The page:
Last night I watched Shadowlands for the umpteenth time. It is a terrific film though last night I noticed for the first time just how much I dislike Debra Winger’s character, Joy Gresham. She comes uninvited into C.S. Lewis’ life and immediately starts to criticise him for practically everything he is and does. She thinks he is a phoney; a man who lectures groups of old, devoted Christian women on how pain is God’s way of making us better people while all the time taking care to protect his own feelings. He claims to have big intellectual battles with his students and friends when in reality neither his students nor his friends and alcoholic brother are capable of arguing with him. He is playing safe while all the time pretending to question everything. These, at least, are Joy’s accusations.
Lewis learns from these criticisms and sees that since his mother died when he was a child he has guarded his feelings and surrounded himself with people less intellectually gifted than himself. Through Joy he learns to love and to open himself up to genuine religious doubt, rather than merely pretending to search for the truth. Yet despite Joy’s good influence on Lewis’s character, I ended the film disliking her. If she was so convinced Lewis was coward and a hypocrite then perhaps she should have looked elsewhere for a friend.
In the end Joy dies and Lewis is left feeling both devastated and enriched by the experience of having loved and lost. I suppose the title of the film, which comes from the title of one of Lewis’s short stories, suggests that he was living in a land devoid of feeling until Joy, coincidentally named, came along. You could say that Lewis was Standing in the Shadows of Love, as the great Four Tops sang.
All this got me thinking about my own views on life and death. Horace Walpole once said,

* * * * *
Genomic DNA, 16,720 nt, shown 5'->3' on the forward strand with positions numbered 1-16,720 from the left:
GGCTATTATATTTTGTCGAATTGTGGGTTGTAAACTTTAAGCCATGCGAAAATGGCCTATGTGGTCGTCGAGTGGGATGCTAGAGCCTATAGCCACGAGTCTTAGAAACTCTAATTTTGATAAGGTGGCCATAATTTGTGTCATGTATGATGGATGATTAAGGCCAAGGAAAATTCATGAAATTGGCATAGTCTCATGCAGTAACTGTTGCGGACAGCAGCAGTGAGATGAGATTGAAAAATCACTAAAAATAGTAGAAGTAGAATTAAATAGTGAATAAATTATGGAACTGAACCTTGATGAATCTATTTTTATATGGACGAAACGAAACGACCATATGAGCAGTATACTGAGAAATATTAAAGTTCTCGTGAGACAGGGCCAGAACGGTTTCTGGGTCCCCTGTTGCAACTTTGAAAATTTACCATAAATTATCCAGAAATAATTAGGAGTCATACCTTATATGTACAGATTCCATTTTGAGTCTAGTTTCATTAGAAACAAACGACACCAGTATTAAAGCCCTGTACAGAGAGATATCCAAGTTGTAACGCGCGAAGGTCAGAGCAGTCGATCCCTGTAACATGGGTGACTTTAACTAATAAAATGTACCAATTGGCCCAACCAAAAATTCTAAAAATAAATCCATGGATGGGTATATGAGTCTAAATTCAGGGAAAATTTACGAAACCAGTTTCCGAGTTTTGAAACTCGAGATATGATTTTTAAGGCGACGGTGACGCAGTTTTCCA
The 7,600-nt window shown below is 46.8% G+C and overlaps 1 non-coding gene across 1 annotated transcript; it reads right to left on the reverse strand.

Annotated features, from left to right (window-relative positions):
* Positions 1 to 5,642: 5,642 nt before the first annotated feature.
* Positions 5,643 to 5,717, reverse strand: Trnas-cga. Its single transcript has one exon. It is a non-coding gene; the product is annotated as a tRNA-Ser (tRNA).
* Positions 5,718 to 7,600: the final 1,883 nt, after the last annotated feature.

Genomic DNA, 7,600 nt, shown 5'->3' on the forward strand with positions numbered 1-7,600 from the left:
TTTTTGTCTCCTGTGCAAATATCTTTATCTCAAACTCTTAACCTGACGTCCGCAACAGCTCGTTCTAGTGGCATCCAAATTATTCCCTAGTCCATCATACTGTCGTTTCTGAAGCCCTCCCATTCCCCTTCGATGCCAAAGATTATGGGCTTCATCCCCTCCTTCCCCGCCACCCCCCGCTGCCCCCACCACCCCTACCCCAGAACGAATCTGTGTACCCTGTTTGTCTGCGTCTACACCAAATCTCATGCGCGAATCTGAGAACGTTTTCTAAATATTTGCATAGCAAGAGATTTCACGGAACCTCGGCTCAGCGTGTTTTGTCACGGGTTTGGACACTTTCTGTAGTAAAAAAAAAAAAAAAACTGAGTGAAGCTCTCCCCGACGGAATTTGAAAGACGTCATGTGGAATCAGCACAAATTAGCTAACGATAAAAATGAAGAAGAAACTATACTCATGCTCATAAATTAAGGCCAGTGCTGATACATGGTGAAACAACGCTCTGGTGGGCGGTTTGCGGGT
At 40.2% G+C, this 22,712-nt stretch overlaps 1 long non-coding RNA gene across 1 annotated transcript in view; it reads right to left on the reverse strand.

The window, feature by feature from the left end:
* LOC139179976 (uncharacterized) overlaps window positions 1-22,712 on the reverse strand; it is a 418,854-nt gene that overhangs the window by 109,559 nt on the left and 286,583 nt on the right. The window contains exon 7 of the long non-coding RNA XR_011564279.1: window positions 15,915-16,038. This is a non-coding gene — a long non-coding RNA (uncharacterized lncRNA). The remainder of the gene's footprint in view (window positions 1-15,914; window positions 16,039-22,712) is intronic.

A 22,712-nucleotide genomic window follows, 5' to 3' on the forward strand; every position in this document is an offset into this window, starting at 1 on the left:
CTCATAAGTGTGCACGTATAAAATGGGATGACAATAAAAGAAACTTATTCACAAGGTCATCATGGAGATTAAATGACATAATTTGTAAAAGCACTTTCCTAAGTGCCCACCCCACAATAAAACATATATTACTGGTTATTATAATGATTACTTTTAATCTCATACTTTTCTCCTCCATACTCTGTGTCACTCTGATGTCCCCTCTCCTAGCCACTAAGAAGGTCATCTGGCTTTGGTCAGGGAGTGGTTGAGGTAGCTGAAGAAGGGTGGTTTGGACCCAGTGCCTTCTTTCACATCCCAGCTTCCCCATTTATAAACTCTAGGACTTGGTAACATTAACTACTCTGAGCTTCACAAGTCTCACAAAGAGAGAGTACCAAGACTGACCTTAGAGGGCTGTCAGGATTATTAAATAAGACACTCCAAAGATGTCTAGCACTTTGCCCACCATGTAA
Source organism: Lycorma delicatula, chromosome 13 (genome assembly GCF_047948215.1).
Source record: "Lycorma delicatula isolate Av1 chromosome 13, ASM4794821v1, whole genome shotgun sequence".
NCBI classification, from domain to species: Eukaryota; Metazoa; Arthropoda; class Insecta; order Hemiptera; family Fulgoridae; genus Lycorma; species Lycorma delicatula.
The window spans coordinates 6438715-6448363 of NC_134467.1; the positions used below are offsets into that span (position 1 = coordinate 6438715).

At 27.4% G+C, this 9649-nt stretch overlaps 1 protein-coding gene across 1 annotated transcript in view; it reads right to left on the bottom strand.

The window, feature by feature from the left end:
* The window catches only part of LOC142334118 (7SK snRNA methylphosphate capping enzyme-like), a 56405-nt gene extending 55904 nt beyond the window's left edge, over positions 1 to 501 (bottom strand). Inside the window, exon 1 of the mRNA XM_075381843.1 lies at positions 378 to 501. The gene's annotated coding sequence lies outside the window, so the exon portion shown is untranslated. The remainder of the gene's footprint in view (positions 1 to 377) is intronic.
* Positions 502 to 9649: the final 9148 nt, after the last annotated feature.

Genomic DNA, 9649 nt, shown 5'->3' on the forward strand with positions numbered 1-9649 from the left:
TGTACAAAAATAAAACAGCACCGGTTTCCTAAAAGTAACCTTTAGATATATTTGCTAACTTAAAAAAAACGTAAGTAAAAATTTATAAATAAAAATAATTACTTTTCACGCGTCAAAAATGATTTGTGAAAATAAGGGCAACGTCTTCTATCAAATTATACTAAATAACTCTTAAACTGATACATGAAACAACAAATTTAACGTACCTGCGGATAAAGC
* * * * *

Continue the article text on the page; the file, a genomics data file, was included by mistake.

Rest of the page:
‘The world is a comedy to those that think; a tragedy to those that feel’.
I disagree. I think quite a lot but still find life tragic. It upsets me that one minute you are making a video of yourself about to dive into a swimming pool and the next you have slipped and broken your neck.
Also tragic is that all the knowledge, the experience and even the books you accumulate in life ultimately come to nothing. You are either buried underground or burnt, your clothes get stuffed into bin liners and taken to charity shops and your books are thrown into a skip. After all, who wants to read I am a Strange Loop? Though I’d like to find all this amusing, I can’t.
To be fair to Walpole he might have been talking about a certain way of thinking that enables you to laugh at death. Maybe thoughts that distance you from your feelings and help you get things in perspective, as Darwin talked about there being ‘grandeur in this view of life’. Yet surely my inclination to grieve that everything comes down to dust is due to my way of thinking rather than to the fact that I feel. Maybe Walpole just meant that some people me take death too personally. Still, there is little I can do about that since I’m stuck with my temperament. Tragically.